Michael Faraday (1791-1867) was one of the last great scientists to learn his trade through apprenticeship and self-teaching rather than formal higher education. The Chemical History of a Candle, addressed to an audience of children, was Faraday's attempt to give to young people the excitement he himself had felt over science when a young man. Faraday's was a classic "rags to (intellectual) riches" story of the type abundant in Victorian fiction although rare in reality. He was born in 1791, the third of four children of a poor Yorkshire family of Irish descent who had moved to London in hopes of finding work. The young Faraday was apprenticed to a bookbinder, where his interest in science was aroused by reading an article on electricity in a copy of the Encyclopedia Britannica he was binding. Faraday nourished his new interest by joining a group of scientifically inclined young men, the City Philosophical Society, and attending the dynamic lectures of the great chemist Sir Humphry Davy at London's Royal Institution. (Faraday gave his first scientific lecture to the City Philosophical Society in 1810.) It wasthrough Davy that Faraday got the big break that enabled him to become a professional scientist. In 1813, Davy hired him as his assistant at the Royal Institution, an organization that Faraday would stay associated with throughout his long career, and in whose buildings he and his family lived for many years. It was from a laboratory in the Royal Institution that Faraday announced his first great scientific discovery, electromagnetic induction, in 1821. Faraday was the first to deliberately produce an electrical current by manipulating a magnet, a process which underlies modern electrical generation. (Faraday himself had little interest in the commercial possibilities of his discovery.) This was followed by a stream of discoveries extending over the next few decades, including the electro-optical effect and dimagnetism. Faraday's work formed the experimental foundation of nineteenth-century field theory in physics.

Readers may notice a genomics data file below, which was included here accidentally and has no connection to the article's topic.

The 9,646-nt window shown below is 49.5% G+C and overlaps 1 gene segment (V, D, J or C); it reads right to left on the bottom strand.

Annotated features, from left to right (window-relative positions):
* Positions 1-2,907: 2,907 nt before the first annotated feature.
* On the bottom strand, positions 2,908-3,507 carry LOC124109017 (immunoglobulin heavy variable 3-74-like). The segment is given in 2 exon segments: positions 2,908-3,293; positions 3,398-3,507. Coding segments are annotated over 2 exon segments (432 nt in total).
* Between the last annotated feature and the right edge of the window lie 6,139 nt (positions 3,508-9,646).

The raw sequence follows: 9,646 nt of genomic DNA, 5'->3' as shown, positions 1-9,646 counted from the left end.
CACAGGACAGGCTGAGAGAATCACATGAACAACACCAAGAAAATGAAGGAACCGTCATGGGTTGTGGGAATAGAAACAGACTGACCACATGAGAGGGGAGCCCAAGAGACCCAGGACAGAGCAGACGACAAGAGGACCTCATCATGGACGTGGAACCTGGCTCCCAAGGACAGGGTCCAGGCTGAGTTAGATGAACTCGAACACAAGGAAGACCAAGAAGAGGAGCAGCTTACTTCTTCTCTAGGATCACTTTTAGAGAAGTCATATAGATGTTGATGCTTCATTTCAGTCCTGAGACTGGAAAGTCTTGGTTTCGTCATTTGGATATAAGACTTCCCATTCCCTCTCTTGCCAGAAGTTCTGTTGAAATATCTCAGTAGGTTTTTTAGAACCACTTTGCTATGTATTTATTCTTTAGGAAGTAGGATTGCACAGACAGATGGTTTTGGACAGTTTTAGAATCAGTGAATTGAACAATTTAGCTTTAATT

The Royal Institution was the venue for the lectures and demonstrations that make up The Chemical History of a Candle. Faraday's interest in presenting science to a broad audience fitted him perfectly to play a leading public role at the Institution. The Institution had been founded in 1800 for the purpose of making science more accessible to English men and women, and much of its revenue came from charging admission to scientific lectures. In the early years, Humphry Davy was its resident virtuoso showman, and following Davy's departure the Institution suffered financially from the inability of the dull, uninspired lecturers who followed him to attract large, well-paying audiences. Faraday followed in Davy's footsteps as the "star" of the Royal Institution, giving his first lecture there in 1824. He helped put the Institution back on its feet financially by founding two series of lectures in 1826: the Friday Evening Discourses, aimed at presenting contemporary science to a general adult audience; and the Christmas Lectures, aimed at children. Both series have continued to the present day, and both are represented in this volume. (The Christmas lectures at the Royal Institution are now televised. Christmas lecturers in recent decades have included Carl Sagan and Richard Dawkins, who like Faraday have combined careers as scientists and successful science popularizers.)